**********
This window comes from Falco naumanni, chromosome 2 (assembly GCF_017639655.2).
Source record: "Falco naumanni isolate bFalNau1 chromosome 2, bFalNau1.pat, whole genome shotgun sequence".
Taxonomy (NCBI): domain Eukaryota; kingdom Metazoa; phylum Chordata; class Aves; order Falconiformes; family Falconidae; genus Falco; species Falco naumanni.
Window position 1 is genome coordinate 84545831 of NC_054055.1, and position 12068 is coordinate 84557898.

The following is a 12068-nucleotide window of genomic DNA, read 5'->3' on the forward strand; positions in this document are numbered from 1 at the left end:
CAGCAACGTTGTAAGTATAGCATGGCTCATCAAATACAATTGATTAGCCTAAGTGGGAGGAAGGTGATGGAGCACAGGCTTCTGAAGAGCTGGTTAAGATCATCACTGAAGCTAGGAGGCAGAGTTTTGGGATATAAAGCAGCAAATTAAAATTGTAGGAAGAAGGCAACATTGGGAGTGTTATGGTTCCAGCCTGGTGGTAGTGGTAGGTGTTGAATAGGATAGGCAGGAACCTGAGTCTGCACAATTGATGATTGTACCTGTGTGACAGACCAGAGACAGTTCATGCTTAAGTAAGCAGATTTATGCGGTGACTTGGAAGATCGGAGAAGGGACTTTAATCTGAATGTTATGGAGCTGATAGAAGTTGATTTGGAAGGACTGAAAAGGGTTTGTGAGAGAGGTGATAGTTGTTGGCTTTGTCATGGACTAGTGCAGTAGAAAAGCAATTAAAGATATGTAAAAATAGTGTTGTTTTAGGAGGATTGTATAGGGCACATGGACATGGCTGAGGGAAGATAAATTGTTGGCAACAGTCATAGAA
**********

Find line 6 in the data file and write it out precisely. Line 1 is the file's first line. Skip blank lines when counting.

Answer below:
CAGCAACGTTGTAAGTATAGCATGGCTCATCAAATACAATTGATTAGCCTAAGTGGGAGGAAGGTGATGGAGCACAGGCTTCTGAAGAGCTGGTTAAGATCATCACTGAAGCTAGGAGGCAGAGTTTTGGGATATAAAGCAGCAAATTAAAATTGTAGGAAGAAGGCAACATTGGGAGTGTTATGGTTCCAGCCTGGTGGTAGTGGTAGGTGTTGAATAGGATAGGCAGGAACCTGAGTCTGCACAATTGATGATTGTACCTGTGTGACAGACCAGAGACAGTTCATGCTTAAGTAAGCAGATTTATGCGGTGACTTGGAAGATCGGAGAAGGGACTTTAATCTGAATGTTATGGAGCTGATAGAAGTTGATTTGGAAGGACTGAAAAGGGTTTGTGAGAGAGGTGATAGTTGTTGGCTTTGTCATGGACTAGTGCAGTAGAAAAGCAATTAAAGATATGTAAAAATAGTGTTGTTTTAGGAGGATTGTATAGGGCACATGGACATGGCTGAGGGAAGATAAATTGTTGGCAACAGTCATAGAA